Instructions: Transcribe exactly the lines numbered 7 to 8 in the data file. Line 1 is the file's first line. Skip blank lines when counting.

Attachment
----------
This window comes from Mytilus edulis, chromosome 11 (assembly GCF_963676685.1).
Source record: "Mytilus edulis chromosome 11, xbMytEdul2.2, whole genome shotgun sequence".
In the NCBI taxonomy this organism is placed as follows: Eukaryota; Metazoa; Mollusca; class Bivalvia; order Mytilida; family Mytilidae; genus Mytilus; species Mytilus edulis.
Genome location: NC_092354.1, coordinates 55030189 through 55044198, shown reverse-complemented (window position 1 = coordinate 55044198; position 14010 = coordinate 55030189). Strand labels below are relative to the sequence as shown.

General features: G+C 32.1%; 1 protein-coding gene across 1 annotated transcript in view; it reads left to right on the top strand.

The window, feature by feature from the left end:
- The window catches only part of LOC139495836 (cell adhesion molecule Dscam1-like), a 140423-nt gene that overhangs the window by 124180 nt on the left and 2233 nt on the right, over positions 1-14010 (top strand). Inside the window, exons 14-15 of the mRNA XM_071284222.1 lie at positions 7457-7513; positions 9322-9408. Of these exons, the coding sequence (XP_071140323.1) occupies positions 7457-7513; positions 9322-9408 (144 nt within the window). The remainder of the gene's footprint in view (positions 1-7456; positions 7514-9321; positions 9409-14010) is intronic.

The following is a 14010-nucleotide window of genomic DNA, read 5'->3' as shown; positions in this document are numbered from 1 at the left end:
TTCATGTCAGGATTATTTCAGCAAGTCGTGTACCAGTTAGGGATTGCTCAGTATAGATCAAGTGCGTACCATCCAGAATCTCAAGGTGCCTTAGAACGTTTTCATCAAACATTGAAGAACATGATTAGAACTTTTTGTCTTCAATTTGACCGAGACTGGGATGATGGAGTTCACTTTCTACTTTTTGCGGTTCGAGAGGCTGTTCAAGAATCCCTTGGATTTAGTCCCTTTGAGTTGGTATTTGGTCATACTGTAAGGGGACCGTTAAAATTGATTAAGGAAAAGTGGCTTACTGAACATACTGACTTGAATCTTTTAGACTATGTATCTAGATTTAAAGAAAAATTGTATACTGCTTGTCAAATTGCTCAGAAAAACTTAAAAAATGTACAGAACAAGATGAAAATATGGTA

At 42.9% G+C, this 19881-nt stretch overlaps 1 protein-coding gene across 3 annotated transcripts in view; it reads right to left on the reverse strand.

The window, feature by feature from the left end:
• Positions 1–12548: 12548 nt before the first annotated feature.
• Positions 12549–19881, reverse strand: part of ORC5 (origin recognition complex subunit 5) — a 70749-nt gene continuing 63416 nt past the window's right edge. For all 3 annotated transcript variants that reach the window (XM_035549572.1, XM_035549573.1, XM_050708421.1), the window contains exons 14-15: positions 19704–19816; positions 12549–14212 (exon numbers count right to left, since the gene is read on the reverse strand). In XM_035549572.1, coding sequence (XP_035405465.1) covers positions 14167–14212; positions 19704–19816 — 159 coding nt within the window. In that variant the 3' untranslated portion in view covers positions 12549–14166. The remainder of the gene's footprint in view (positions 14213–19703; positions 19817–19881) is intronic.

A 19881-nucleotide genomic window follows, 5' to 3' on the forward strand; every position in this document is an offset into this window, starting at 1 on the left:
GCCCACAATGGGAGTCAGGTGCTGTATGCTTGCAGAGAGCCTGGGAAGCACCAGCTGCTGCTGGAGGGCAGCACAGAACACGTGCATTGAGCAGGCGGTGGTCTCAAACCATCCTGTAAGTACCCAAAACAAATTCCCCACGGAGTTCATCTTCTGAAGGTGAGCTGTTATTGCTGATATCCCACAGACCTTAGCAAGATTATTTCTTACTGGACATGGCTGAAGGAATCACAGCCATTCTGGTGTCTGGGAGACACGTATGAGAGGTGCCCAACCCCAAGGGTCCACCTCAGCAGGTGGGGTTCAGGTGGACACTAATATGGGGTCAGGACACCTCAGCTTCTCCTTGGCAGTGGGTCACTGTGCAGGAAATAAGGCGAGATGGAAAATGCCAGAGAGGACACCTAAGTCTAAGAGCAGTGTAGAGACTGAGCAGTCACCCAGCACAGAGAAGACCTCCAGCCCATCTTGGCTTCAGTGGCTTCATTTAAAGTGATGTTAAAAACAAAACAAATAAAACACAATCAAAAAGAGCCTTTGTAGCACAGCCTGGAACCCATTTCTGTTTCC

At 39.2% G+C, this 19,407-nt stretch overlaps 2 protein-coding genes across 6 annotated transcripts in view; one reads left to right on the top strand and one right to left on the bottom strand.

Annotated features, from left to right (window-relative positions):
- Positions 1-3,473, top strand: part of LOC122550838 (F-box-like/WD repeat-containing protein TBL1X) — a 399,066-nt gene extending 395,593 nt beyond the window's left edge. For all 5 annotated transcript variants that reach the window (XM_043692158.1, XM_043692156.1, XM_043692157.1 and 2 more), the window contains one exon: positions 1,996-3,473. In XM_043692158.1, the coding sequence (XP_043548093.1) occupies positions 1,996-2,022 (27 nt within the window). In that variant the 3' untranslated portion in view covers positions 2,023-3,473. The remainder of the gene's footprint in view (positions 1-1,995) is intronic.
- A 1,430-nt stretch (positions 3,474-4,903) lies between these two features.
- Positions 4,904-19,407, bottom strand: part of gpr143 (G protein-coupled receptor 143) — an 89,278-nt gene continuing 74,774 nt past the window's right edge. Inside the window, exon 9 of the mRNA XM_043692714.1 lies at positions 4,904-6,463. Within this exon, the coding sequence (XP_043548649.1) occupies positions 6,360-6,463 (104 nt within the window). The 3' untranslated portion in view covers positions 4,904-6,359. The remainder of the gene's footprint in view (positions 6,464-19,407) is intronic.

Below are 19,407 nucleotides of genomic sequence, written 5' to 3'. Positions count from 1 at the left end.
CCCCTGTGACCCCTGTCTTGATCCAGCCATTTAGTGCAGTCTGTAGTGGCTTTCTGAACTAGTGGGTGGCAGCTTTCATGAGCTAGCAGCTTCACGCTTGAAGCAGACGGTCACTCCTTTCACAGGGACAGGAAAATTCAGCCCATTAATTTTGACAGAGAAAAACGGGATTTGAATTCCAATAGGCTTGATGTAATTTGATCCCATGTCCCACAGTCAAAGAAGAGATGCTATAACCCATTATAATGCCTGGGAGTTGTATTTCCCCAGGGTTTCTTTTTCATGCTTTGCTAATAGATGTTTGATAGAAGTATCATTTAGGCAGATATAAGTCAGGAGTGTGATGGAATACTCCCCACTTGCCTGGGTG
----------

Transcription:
- The window catches only part of LOC139495836 (cell adhesion molecule Dscam1-like), a 140423-nt gene that overhangs the window by 124180 nt on the left and 2233 nt on the right, over positions 1-14010 (top strand). Inside the window, exons 14-15 of the mRNA XM_071284222.1 lie at positions 7457-7513; positions 9322-9408. Of these exons, the coding sequence (XP_071140323.1) occupies positions 7457-7513; positions 9322-9408 (144 nt within the window). The remainder of the gene's footprint in view (positions 1-7456; positions 7514-9321; positions 9409-14010) is intronic.

The following is a 14010-nucleotide window of genomic DNA, read 5'->3' as shown; positions in this document are numbered from 1 at the left end: